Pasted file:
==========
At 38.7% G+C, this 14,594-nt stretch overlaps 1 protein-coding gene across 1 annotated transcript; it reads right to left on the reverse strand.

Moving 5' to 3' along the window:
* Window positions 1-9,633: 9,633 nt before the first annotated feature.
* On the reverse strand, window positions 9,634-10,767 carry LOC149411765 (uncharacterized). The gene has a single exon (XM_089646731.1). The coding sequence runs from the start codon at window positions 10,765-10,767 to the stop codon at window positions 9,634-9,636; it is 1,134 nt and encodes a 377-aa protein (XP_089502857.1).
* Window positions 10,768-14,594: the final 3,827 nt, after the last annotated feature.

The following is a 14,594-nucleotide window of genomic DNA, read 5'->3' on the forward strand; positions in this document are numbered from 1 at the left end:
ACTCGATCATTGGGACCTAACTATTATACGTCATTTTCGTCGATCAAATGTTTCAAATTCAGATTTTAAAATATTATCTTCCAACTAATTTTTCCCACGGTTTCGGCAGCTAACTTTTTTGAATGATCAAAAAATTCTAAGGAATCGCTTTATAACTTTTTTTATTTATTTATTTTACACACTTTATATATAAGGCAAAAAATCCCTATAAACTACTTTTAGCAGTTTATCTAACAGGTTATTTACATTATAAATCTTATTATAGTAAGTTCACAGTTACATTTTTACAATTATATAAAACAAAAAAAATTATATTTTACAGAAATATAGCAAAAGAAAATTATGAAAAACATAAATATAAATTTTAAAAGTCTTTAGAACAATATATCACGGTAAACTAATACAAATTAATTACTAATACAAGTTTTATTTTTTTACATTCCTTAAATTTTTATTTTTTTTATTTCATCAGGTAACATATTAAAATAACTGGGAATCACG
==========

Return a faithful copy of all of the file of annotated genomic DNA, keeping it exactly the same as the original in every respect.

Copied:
At 38.7% G+C, this 14,594-nt stretch overlaps 1 protein-coding gene across 1 annotated transcript; it reads right to left on the reverse strand.

Moving 5' to 3' along the window:
* Window positions 1-9,633: 9,633 nt before the first annotated feature.
* On the reverse strand, window positions 9,634-10,767 carry LOC149411765 (uncharacterized). The gene has a single exon (XM_089646731.1). The coding sequence runs from the start codon at window positions 10,765-10,767 to the stop codon at window positions 9,634-9,636; it is 1,134 nt and encodes a 377-aa protein (XP_089502857.1).
* Window positions 10,768-14,594: the final 3,827 nt, after the last annotated feature.

The following is a 14,594-nucleotide window of genomic DNA, read 5'->3' on the forward strand; positions in this document are numbered from 1 at the left end:
ACTCGATCATTGGGACCTAACTATTATACGTCATTTTCGTCGATCAAATGTTTCAAATTCAGATTTTAAAATATTATCTTCCAACTAATTTTTCCCACGGTTTCGGCAGCTAACTTTTTTGAATGATCAAAAAATTCTAAGGAATCGCTTTATAACTTTTTTTATTTATTTATTTTACACACTTTATATATAAGGCAAAAAATCCCTATAAACTACTTTTAGCAGTTTATCTAACAGGTTATTTACATTATAAATCTTATTATAGTAAGTTCACAGTTACATTTTTACAATTATATAAAACAAAAAAAATTATATTTTACAGAAATATAGCAAAAGAAAATTATGAAAAACATAAATATAAATTTTAAAAGTCTTTAGAACAATATATCACGGTAAACTAATACAAATTAATTACTAATACAAGTTTTATTTTTTTACATTCCTTAAATTTTTATTTTTTTTATTTCATCAGGTAACATATTAAAATAACTGGGAATCACG